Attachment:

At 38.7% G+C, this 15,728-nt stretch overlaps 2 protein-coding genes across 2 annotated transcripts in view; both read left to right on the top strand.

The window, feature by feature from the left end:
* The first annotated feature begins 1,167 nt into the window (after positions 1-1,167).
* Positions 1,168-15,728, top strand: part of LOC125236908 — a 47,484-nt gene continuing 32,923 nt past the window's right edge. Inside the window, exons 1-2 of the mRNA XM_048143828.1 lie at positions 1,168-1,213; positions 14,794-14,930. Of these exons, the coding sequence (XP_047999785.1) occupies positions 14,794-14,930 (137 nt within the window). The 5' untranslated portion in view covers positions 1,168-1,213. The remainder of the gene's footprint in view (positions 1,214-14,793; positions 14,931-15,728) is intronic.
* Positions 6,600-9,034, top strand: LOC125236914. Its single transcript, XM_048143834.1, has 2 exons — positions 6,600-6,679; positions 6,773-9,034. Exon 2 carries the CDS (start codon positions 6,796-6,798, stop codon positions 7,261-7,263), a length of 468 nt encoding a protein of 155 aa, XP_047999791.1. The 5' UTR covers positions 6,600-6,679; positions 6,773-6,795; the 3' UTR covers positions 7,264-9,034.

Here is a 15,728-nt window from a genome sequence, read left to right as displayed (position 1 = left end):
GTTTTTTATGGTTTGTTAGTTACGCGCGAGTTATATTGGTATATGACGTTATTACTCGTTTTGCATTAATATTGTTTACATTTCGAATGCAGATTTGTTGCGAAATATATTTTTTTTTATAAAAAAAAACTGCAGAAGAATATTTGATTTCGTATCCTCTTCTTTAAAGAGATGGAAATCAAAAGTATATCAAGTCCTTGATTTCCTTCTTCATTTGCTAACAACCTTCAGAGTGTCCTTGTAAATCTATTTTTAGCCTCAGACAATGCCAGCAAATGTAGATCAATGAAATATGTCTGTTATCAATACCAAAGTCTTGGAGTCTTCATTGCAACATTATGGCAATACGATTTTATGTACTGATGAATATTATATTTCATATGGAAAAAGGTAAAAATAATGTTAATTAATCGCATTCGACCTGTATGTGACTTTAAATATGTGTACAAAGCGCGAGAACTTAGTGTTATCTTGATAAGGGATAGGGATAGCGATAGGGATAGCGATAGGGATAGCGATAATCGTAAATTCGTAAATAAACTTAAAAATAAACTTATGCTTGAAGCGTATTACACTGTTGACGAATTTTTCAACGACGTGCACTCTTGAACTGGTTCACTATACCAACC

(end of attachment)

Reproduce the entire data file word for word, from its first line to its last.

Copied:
At 38.7% G+C, this 15,728-nt stretch overlaps 2 protein-coding genes across 2 annotated transcripts in view; both read left to right on the top strand.

The window, feature by feature from the left end:
* The first annotated feature begins 1,167 nt into the window (after positions 1-1,167).
* Positions 1,168-15,728, top strand: part of LOC125236908 — a 47,484-nt gene continuing 32,923 nt past the window's right edge. Inside the window, exons 1-2 of the mRNA XM_048143828.1 lie at positions 1,168-1,213; positions 14,794-14,930. Of these exons, the coding sequence (XP_047999785.1) occupies positions 14,794-14,930 (137 nt within the window). The 5' untranslated portion in view covers positions 1,168-1,213. The remainder of the gene's footprint in view (positions 1,214-14,793; positions 14,931-15,728) is intronic.
* Positions 6,600-9,034, top strand: LOC125236914. Its single transcript, XM_048143834.1, has 2 exons — positions 6,600-6,679; positions 6,773-9,034. Exon 2 carries the CDS (start codon positions 6,796-6,798, stop codon positions 7,261-7,263), a length of 468 nt encoding a protein of 155 aa, XP_047999791.1. The 5' UTR covers positions 6,600-6,679; positions 6,773-6,795; the 3' UTR covers positions 7,264-9,034.

Here is a 15,728-nt window from a genome sequence, read left to right as displayed (position 1 = left end):
GTTTTTTATGGTTTGTTAGTTACGCGCGAGTTATATTGGTATATGACGTTATTACTCGTTTTGCATTAATATTGTTTACATTTCGAATGCAGATTTGTTGCGAAATATATTTTTTTTTATAAAAAAAAACTGCAGAAGAATATTTGATTTCGTATCCTCTTCTTTAAAGAGATGGAAATCAAAAGTATATCAAGTCCTTGATTTCCTTCTTCATTTGCTAACAACCTTCAGAGTGTCCTTGTAAATCTATTTTTAGCCTCAGACAATGCCAGCAAATGTAGATCAATGAAATATGTCTGTTATCAATACCAAAGTCTTGGAGTCTTCATTGCAACATTATGGCAATACGATTTTATGTACTGATGAATATTATATTTCATATGGAAAAAGGTAAAAATAATGTTAATTAATCGCATTCGACCTGTATGTGACTTTAAATATGTGTACAAAGCGCGAGAACTTAGTGTTATCTTGATAAGGGATAGGGATAGCGATAGGGATAGCGATAGGGATAGCGATAATCGTAAATTCGTAAATAAACTTAAAAATAAACTTATGCTTGAAGCGTATTACACTGTTGACGAATTTTTCAACGACGTGCACTCTTGAACTGGTTCACTATACCAACC